Format

Send to

Choose Destination
Am J Cardiol. 2007 Mar 15;99(6):779-84. Epub 2007 Jan 19.

Comparison of coronary drug-eluting stents versus coronary artery bypass grafting in patients with diabetes mellitus.

Author information

1
Interventional Cardiology, Department of Cardiology, Clinica Mediterranea, Naples, Italy. briguori.carlo@hsr.it

Abstract

We compared 1-year outcome after drug-eluting stent (DES) implantation with off-pump bypass grafing (OPCABG) in patients with type 2 diabetes mellitus and multivessel coronary artery disease involving the proximal segment of the left anterior descending coronary artery. All consecutive diabetic patients treated by DES (DES group) or OPCABG (CABG group) in our institution from April 2002 to December 2004 because of de novo coronary lesions were included. Patients in the CABG group (n = 149) were older and had a higher rate of 3-vessel disease than those in the DES group (n = 69). At 12 months, major adverse cardiac and cerebrovascular events occurred in 29% of the DES group and 20.5% of the CABG group (unadjusted analysis, odds ratio 1.20, 95% confidence interval [CI] 0.93 to 1.54, p = 0.17). After propensity score analysis, adjusting for baseline differences between the 2 cohorts, DESs increased the risk of 12-month major adverse cardiac and cerebrovascular events (hazard ratio 1.88, 95% CI 1.09 to 3.02, p = 0.020). This was due to the higher rate for repeat revascularization in the DES group (19% vs 5%, odds ratio 2.05, 95% CI 1.12 to 3.75, p = 0.001). In contrast, there was no difference in the rate of the composite end points of death, myocardial infarction, and stroke (DES group 13%, CABG group 12%; adjusted analysis, hazard ratio 0.80, 95% CI 0.80 to 1.35, p = 0.40). In conclusion, at 1 year in diabetic patients with multivessel coronary artery disease involving the proximal left anterior descending coronary artery, the advantage of OPCABG over DES implantation seems to be limited at a lower rate of repeat revascularization. No difference seems to exist in the rate of death, stroke, and myocardial infarction.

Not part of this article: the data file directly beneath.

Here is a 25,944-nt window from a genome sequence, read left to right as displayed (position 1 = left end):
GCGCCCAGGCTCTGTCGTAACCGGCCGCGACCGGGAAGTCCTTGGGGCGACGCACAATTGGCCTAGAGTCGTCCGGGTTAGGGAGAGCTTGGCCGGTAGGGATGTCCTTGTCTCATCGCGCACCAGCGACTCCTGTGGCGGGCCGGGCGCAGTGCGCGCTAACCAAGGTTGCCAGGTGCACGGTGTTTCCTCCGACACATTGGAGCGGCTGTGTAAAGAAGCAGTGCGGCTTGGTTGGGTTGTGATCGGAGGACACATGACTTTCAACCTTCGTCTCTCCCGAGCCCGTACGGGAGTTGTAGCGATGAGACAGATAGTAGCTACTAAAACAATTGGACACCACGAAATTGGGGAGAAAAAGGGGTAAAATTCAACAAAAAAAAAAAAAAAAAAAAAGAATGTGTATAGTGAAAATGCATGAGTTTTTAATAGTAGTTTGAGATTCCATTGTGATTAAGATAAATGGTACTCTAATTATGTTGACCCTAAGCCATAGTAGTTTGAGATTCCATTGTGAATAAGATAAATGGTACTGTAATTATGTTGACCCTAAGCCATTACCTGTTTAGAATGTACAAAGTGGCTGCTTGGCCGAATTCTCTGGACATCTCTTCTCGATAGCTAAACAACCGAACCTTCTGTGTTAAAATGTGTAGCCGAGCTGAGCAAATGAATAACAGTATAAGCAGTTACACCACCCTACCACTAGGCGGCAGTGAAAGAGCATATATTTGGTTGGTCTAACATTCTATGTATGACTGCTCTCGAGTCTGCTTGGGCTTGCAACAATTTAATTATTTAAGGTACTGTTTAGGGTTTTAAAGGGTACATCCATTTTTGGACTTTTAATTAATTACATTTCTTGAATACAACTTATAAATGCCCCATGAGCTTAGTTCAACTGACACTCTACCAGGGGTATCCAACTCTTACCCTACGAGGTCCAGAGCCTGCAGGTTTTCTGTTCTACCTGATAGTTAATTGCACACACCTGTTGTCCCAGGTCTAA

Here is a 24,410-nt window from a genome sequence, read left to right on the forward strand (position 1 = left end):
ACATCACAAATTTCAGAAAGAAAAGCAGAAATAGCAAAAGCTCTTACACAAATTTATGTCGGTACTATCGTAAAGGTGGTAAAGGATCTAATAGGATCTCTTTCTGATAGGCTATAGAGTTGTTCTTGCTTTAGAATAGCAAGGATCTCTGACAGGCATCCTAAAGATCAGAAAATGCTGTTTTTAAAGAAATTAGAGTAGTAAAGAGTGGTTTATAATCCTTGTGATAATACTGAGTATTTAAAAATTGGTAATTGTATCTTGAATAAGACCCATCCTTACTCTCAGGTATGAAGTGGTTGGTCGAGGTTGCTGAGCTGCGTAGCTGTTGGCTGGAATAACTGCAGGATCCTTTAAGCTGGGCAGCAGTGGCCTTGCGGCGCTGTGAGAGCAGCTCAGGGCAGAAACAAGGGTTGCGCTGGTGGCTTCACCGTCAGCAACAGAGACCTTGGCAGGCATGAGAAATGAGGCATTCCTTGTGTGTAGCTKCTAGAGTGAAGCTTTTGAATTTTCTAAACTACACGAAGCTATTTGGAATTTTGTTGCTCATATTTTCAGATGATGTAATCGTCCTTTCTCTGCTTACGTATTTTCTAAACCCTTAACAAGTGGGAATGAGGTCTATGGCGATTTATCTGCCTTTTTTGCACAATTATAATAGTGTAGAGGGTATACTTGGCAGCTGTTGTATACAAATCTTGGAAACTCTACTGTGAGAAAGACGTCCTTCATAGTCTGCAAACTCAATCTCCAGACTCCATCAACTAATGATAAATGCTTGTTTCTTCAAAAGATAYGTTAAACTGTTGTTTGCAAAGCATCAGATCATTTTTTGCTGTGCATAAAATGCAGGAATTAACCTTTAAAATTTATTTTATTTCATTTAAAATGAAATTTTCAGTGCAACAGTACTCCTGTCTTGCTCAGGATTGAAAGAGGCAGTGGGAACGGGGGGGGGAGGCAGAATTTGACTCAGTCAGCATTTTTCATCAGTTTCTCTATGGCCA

PMID:
17350364
DOI:
10.1016/j.amjcard.2006.10.031
[Indexed for MEDLINE]

Supplemental Content

Full text links

Icon for Elsevier Science
Loading ...
Support Center